A six-foot-tall person looks through a half-inch hole to see an infinite universe. It’s not just math, nor is it just science — it’s the ASU Astronomy Club’s goal to reach everyone interested in worlds beyond our own.
“You have people make a connection to something they’ve never seen before,” says Ray Sanders, the ASU Astronomy Club outreach director.
ASU has never had an astronomy club, Sanders says, after having asked numerous professors. For the past half-century the ASU geology club, GeoClub, incorporated astronomy into its areas of interest, he says, but now the group has become its own separate entity.
Pye Pye Zaw, one of four executive board members for the astronomy club and an earth and space exploration junior says the astronomy club, also known as the Astro Devils, arose in part from Astronomy Open House, a monthly night of telescope viewings at the observation deck on the roof of the Bateman Physical Sciences Building.
But Astronomy Open House was only a monthly event run mainly by graduate students, with some help from the ASU GeoClub, Zaw says.
After, “a lot of inquiries about an astronomy club,” Zaw says one of the graduate students, Kimberley Ward-Duong, sent out an email to undergraduate students in the School of Earth and Space Exploration about starting an astronomy club.
Ward-Duong, a first-year Ph.D candidate in astrophysics, says she was shocked ASU most likely never had an astronomy club. Ward-Duong says she checked with several professors and knows for certain no club has existed for at least 20 years.
“We [graduate students] were really surprised there wasn’t already an astronomy club at ASU, especially because Arizona has such a thriving amateur astronomy community,” Ward-Duong says.
Ward-Duong, who attended NAU for her undergraduate degree in astronomy, mathematics and physics, says NAU has had an astronomy club at least since the ’70s.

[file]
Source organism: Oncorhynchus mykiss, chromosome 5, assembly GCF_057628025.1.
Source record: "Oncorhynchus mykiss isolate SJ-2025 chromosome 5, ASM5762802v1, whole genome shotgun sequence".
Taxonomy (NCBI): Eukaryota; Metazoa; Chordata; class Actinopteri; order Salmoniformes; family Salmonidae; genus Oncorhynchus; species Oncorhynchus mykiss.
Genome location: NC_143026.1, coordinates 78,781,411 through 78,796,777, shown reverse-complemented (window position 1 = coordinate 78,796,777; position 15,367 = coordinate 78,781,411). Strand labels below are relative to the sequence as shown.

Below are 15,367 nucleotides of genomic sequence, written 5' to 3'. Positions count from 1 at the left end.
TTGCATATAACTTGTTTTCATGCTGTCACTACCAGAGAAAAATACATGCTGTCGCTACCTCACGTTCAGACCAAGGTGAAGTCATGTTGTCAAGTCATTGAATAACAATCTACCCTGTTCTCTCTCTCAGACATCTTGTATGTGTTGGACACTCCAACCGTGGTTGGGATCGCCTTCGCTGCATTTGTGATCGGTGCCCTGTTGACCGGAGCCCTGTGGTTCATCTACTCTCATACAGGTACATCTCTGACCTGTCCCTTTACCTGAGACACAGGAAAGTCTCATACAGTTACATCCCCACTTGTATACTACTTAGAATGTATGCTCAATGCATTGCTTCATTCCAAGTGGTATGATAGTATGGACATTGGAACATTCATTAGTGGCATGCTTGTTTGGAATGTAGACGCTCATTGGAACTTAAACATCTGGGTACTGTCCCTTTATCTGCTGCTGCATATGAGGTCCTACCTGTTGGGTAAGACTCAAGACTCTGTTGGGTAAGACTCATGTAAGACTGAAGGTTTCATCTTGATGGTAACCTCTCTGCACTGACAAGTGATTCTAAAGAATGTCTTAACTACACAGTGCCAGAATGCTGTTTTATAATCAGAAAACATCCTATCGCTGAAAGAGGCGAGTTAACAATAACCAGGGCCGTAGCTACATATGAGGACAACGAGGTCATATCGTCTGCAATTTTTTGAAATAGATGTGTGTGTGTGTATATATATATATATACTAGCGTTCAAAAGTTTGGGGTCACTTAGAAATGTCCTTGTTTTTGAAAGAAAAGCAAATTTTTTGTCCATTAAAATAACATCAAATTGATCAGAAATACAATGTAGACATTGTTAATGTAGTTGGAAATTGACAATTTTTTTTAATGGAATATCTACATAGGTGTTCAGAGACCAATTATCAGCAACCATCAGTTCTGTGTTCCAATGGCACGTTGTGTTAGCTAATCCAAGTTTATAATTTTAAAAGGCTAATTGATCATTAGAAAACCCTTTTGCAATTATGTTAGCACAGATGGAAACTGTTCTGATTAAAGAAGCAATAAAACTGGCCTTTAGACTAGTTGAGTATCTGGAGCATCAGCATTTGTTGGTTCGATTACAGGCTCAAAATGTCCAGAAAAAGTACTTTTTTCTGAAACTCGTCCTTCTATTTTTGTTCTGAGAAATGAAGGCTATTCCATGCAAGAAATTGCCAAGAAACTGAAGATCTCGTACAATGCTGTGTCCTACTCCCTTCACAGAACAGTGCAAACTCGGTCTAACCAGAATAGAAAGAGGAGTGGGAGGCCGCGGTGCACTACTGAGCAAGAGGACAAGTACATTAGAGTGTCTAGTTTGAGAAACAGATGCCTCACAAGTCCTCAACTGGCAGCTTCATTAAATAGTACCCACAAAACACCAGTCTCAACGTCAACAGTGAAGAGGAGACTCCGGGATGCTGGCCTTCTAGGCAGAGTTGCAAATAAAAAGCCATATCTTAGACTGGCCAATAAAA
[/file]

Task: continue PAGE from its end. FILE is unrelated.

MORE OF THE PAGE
University of Arizona Astronomy Club President Kevin Hardegree-Ullman says UA’s club has been around at least since the mid-’90s.
A few preliminary meetings later, a board was formed and by October 2011 ASU had its first astronomy club, dubbed the ASU Astro Devils.
While 42 people attended the first meeting, Zaw and Sanders say they estimate about 20 active members, with the number fluctuating on a weekly basis.
Sanders, an earth and space exploration senior with an emphasis in astrophysics, says he wants the astronomy club to be open to all students and majors for them to discover and appreciate the night sky.
“It’s one thing to look at something in a book, but it’s another thing to see it with your actual eyes and you kind of almost build a connection with it,” Sanders says.
The club wants to take some of the members’ telescopes, set them up along or near Tempe Town Lake and offer passersby to view the sky in a completely different way, Sanders says.
Zaw says the Astro Devils plan to teach members about how to use a telescope.
“There isn’t really a club that teaches you how to use a telescope, teaches you about stars in the sky,” Zaw says.
Eventually, the club would like to raise money and either buy its own telescopes or save university telescopes in disrepair.
The club would also like to raise awareness about light pollution and get children interested in science, Sanders says.
“One of the big problems in this country is the anti-science mentality. There’s a lot of people that fear science,” Sanders says.
By hosting an open discussion about science with people of all backgrounds and experiences, Sanders says he thinks science will benefit.
TJ Slezak, another executive board member of the club and an earth and science exploration major with an emphasis in geological sciences, says, “The more people we can get interested in it, the more it will help the subject grow.”
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